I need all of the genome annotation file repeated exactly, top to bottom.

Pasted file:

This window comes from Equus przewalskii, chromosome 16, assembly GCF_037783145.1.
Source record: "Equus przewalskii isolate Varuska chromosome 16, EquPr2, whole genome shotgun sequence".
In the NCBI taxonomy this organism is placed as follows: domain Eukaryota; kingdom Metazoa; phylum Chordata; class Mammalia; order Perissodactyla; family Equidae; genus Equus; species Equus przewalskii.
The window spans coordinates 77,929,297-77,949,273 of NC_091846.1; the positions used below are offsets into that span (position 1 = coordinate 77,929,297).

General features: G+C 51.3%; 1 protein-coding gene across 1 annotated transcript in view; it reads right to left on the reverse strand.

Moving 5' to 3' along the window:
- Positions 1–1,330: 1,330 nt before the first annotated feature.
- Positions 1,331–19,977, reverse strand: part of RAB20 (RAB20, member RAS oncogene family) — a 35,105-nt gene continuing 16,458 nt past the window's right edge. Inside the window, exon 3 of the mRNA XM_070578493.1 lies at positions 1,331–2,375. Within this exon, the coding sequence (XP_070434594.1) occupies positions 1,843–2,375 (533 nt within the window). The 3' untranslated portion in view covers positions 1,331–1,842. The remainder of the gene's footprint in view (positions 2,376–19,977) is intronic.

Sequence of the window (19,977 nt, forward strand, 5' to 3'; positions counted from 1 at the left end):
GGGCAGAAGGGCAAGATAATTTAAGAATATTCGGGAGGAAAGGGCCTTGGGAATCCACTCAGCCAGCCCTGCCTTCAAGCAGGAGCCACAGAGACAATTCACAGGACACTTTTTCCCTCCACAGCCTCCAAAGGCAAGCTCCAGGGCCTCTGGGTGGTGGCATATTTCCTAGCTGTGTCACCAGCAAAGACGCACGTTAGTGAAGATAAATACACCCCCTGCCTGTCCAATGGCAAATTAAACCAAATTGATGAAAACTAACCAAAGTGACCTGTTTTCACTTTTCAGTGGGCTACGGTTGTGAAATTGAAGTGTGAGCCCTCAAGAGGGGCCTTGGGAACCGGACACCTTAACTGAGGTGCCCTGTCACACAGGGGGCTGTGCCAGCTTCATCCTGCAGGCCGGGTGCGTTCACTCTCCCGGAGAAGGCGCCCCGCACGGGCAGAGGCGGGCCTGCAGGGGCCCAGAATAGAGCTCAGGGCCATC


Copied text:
This window comes from Equus przewalskii, chromosome 16, assembly GCF_037783145.1.
Source record: "Equus przewalskii isolate Varuska chromosome 16, EquPr2, whole genome shotgun sequence".
In the NCBI taxonomy this organism is placed as follows: domain Eukaryota; kingdom Metazoa; phylum Chordata; class Mammalia; order Perissodactyla; family Equidae; genus Equus; species Equus przewalskii.
The window spans coordinates 77,929,297-77,949,273 of NC_091846.1; the positions used below are offsets into that span (position 1 = coordinate 77,929,297).

General features: G+C 51.3%; 1 protein-coding gene across 1 annotated transcript in view; it reads right to left on the reverse strand.

Moving 5' to 3' along the window:
- Positions 1–1,330: 1,330 nt before the first annotated feature.
- Positions 1,331–19,977, reverse strand: part of RAB20 (RAB20, member RAS oncogene family) — a 35,105-nt gene continuing 16,458 nt past the window's right edge. Inside the window, exon 3 of the mRNA XM_070578493.1 lies at positions 1,331–2,375. Within this exon, the coding sequence (XP_070434594.1) occupies positions 1,843–2,375 (533 nt within the window). The 3' untranslated portion in view covers positions 1,331–1,842. The remainder of the gene's footprint in view (positions 2,376–19,977) is intronic.

Sequence of the window (19,977 nt, forward strand, 5' to 3'; positions counted from 1 at the left end):
GGGCAGAAGGGCAAGATAATTTAAGAATATTCGGGAGGAAAGGGCCTTGGGAATCCACTCAGCCAGCCCTGCCTTCAAGCAGGAGCCACAGAGACAATTCACAGGACACTTTTTCCCTCCACAGCCTCCAAAGGCAAGCTCCAGGGCCTCTGGGTGGTGGCATATTTCCTAGCTGTGTCACCAGCAAAGACGCACGTTAGTGAAGATAAATACACCCCCTGCCTGTCCAATGGCAAATTAAACCAAATTGATGAAAACTAACCAAAGTGACCTGTTTTCACTTTTCAGTGGGCTACGGTTGTGAAATTGAAGTGTGAGCCCTCAAGAGGGGCCTTGGGAACCGGACACCTTAACTGAGGTGCCCTGTCACACAGGGGGCTGTGCCAGCTTCATCCTGCAGGCCGGGTGCGTTCACTCTCCCGGAGAAGGCGCCCCGCACGGGCAGAGGCGGGCCTGCAGGGGCCCAGAATAGAGCTCAGGGCCATC